It has been almost exactly 100 years since Gustav Klimt died on February 6, 1918, but he has remained one of Vienna’s most famous and talked about artists. Some of his most well-known paintings can of course be found in the Belvedere and Leopold Museum, but the Jugendstil style for which he is primarily known can be found all over the city. However, he did not begin his career in the Jugendstil style, but rather in a Historicist style, of which there is still some evidence to be found in Vienna: one of these places is inside the Kunsthistorisches Museum (Vienna Art History Museum). This museum was built between 1871 and 1891, and at some point it was decided that the grand entrance hall with the staircase leading up to the galleries would need some decoration. The commission to paint the walls in the hall was initially given to Vienna’s most celebrated painter at the time, Hans Makart. Klimt was said to idolize Makart, and Makart seems to have had a great influence on the young artist’s style. Makart did in fact complete the semi-circular lunette paintings in the entrance hall of the museum, but died shortly thereafter. Two other artists were commissioned to continue on the project before it was given in 1890 to the Künstler Compagnie (Artists’ Company), an artist’s collective that Klimt had formed with his younger brother and school friend Franz Matsch. Klimt was 27 at the time, and getting the opportunity to not only paint the walls of such an iconic building but also the same walls his artistic idol had worked on must have seemed like the opportunity of a lifetime.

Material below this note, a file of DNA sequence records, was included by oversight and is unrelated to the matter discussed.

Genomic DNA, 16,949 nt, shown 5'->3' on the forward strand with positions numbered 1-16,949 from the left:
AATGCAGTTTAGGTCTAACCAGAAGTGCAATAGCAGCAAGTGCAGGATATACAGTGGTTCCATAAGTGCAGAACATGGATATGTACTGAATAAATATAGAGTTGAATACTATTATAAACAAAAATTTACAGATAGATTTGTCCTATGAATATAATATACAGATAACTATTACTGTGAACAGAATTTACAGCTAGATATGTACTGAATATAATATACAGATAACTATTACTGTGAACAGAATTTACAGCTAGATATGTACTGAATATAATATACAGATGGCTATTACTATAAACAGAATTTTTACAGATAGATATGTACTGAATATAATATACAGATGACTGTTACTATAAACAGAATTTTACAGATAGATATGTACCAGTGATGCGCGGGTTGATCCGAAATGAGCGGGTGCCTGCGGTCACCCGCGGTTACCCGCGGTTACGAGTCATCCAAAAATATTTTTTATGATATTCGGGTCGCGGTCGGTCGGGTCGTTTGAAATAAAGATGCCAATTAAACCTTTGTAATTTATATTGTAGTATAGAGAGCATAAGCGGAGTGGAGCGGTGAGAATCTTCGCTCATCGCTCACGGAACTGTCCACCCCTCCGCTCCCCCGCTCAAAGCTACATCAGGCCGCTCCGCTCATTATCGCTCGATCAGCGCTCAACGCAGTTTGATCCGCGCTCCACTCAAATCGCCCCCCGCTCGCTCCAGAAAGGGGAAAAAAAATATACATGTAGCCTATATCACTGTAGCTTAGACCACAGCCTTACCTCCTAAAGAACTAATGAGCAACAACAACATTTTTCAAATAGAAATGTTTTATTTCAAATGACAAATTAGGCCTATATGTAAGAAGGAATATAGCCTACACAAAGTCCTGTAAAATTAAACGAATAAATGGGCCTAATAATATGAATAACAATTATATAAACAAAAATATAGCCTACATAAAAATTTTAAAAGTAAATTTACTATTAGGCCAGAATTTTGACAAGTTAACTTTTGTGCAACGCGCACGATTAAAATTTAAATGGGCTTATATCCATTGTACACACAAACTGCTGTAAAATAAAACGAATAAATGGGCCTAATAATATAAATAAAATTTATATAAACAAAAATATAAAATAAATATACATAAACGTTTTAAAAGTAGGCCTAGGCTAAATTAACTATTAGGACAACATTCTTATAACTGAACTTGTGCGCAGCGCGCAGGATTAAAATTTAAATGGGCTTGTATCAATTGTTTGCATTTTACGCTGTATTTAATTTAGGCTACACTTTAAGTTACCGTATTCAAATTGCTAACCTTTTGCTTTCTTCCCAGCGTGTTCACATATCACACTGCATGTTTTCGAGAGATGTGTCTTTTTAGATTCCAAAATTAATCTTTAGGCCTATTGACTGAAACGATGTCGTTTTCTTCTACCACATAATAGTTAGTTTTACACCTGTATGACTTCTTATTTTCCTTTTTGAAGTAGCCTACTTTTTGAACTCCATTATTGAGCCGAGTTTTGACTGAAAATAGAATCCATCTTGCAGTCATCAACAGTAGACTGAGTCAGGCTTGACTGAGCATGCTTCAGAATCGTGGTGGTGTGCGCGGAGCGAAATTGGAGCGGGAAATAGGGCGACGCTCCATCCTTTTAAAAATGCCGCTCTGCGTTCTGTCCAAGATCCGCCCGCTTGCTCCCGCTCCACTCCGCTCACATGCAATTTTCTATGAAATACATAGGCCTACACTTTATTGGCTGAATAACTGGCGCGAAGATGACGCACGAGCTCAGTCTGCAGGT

The commission was a challenging one, as the space to be painted was the triangular surface formed between the arch above the stairs and the wall columns, as well as the small rectangular space between the columns. The three artists of the Künstler Compagnie each got their own wall, with Gustav Klimt getting the north wall, and split the fourth (Western) wall between them. The paintings they produced are some 12 meters above the ground, and can normally be best viewed from the grand staircase. The paintings by Klimt are a good example of his earlier Historicist work, although they do also show a flirtation with the Jugendstil style for which he would later become known. While these paintings can usually only be seen from a considerable distance, they can currently be viewed up close and personal: until September 2nd, the Kunsthistorisches Museum has set up a large staircase and bridge that allows visitors a remarkably intimate view of these often-overlooked paintings. The stairway and bridge have been set up once before, in 2012 – so if you missed it then, this is your chance! (C.G.)